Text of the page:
This badge program is geared toward more “adult” icebreakers.
1. Provided PDFs.
SUPP_Icebreaker_Sampler.pdf is provided for this badge program by the Enrichment Project. Download it to review as you work through the steps. As you review them, note that many of the icebreakers may be done by adults or kids.
2. Introducing icebreakers.
You may find resistance from adults to participate. You can help encourage participation by:
- Being enthusiastic
- Choose volunteers who are not embarrassed
- Be prepared to move on if the icebreaker doesn’t have the intended effect
- Finish icebreakers while they’re being enjoyed, not when your adults are tired of it
- Make sure they are age and ability appropriate
Taking these into consideration, select a few icebreakers for an event, meeting or training.
3. Themes for your icebreakers.
Look through your collected icebreakers. Find themes or common threads that you can incorporate with your meetings, events or trainings. You want your icebreakers to work with your activity, not be a distraction from it. You may need to adjust an icebreaker to fit your needs. For example, if you are doing an outdoor training, you may want to incorporate outdoor elements into your icebreaker.
4. Choosing icebreakers.
When you need to choose icebreakers, there are considerations beyond theme and age appropriateness.
You’ll need to determine how much time you have for your icebreakers. Some will take less than five minutes while some may take half an hour. Unless you plan for your entire event to be icebreakers, keep the length in mind.
The size of the group is very important. If you ask for five favorite animals from five people, that will take a lot less time than those same five animals for twenty people. Also, sometimes the Icebreakers require individuals, pairs or even groups of five or more to be effective.
The area you have to work with will have a great deal to do with your choices. If you will be in an unfamiliar location, find out if you can visit it before your event. Ask if there are restrictions. Check to see if you have enough room for more active icebreakers. Also, if you need to put items on the wall, are you allowed to pin or tape them up?
What other restrictions might affect choosing and doing icebreakers?
5. Know your stuff.
A successful icebreaker needs step-by-step instructions and then needs to be demonstrated. They are most effective when they are thought out, practiced and have clear instructions. Take the icebreakers you chose and review them thoroughly. Ask yourself the following questions.
- Do the directions sound clear and thorough?
- Can I explain the directions in my own words?
- Do I have the materials I need?
- Can I acquire any materials I need to create or find beforehand?
- Have I thought of ways to adapt the icebreaker to help it work better with my theme?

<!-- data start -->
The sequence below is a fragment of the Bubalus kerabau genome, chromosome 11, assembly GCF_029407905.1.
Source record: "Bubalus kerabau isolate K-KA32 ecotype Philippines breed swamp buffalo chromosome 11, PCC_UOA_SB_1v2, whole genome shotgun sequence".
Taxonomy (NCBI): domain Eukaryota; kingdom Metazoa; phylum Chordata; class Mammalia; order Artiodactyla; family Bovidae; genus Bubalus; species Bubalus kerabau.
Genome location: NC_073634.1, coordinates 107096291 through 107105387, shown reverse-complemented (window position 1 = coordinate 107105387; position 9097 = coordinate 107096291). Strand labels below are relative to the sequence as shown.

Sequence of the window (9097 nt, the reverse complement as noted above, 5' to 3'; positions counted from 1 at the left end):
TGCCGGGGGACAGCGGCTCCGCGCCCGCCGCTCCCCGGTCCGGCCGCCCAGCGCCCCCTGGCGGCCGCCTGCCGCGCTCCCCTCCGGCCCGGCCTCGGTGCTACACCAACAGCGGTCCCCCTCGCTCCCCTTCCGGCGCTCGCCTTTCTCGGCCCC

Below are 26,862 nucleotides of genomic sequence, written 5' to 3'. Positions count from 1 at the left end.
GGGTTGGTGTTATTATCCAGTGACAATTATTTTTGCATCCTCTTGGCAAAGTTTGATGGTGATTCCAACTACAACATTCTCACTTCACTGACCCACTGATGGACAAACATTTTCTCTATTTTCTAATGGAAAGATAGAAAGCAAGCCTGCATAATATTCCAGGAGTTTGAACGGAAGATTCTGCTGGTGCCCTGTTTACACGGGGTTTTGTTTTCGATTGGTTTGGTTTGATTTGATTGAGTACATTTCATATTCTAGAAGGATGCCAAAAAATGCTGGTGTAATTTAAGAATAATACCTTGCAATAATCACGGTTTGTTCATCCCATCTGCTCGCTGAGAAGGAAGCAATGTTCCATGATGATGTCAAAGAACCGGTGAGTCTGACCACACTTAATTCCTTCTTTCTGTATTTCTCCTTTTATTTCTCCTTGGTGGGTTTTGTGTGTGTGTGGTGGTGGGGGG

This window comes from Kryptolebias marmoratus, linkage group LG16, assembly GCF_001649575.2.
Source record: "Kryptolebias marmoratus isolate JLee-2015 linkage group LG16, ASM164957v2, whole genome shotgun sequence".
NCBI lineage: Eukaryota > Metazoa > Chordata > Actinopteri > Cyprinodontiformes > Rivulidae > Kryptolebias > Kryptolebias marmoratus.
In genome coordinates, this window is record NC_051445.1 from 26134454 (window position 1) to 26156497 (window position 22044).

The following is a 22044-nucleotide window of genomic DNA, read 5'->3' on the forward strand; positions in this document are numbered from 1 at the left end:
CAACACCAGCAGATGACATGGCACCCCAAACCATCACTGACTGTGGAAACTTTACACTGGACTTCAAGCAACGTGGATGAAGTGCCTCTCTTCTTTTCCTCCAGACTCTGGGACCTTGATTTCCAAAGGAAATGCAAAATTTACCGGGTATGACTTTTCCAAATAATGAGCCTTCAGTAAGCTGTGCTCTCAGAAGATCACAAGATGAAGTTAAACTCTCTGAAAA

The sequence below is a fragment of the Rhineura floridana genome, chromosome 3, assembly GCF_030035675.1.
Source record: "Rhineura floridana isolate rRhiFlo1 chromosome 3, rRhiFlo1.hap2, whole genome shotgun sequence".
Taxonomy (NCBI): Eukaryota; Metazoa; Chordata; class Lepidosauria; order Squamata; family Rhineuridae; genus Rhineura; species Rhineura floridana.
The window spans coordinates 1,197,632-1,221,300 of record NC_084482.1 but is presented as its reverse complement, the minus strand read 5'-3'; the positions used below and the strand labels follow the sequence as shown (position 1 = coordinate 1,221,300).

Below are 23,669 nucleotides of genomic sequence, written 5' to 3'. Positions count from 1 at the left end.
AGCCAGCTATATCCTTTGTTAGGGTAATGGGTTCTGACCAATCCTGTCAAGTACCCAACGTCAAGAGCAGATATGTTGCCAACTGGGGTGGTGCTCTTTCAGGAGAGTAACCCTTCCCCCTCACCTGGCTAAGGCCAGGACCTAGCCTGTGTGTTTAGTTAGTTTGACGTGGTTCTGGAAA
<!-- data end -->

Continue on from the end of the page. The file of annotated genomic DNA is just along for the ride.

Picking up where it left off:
- Do I have a person / people to try the icebreaker to verify I have everything and it works?
6. Search the Web.
The icebreakers in the provided PDF may not provide what you need. Go out on the Web and find more icebreakers you can use with your adults. There are many free ones online. Save the ones you think look interesting.
7. Breaking the rules.
Sometimes the icebreaker doesn’t work the way it is written. Keep notes on any adjustments you incorporate to make it workable before the event.
If you tried to run it and it didn’t work, reflect on the situation to determine what went wrong and if you could use it again. Make sure you keep track of your thoughts so you don’t repeat a bad experience.
8. Icebreakers — introductions to energizers.
Icebreakers can be used to introduce people to each other and relax before starting your event. Sometimes your icebreakers can be used as energizers. Watch your audience for information overload, boredom or distraction. This is your hint to do something different to get everyone back on track. Usually you’ll want to plan two or three icebreakers for a two-hour activity. Review your icebreakers. Which can be used as energizers? How can you adjust your chosen icebreakers to fit with your theme?
9. Develop your own icebreakers.
Sometimes it’s difficult to find appropriate ice breakers and you will need to make your own. Try developing an icebreaker and share it. Before you do, here are a few things to keep in mind.
- Your program should be 60-70% of your time, with the remainder for icebreakers
- Determine the abilities / dynamics of your group
- What is the goal for your icebreaker? Warm up and introductions? Energizer? Bridging to another topic?
- To illustrate as an example of what you are showing
- Amount of physical and mental exertion of participants
- Individual, pairs or group participants
10. Invite adults to lead.
Adults may have participated in icebreakers previously. They appreciate the opportunity to share their knowledge and experience. At your activity, you can ask for any adjustments that they have made to your chosen icebreakers. You can also ask them to lead. Make sure to give them enough time to prepare.
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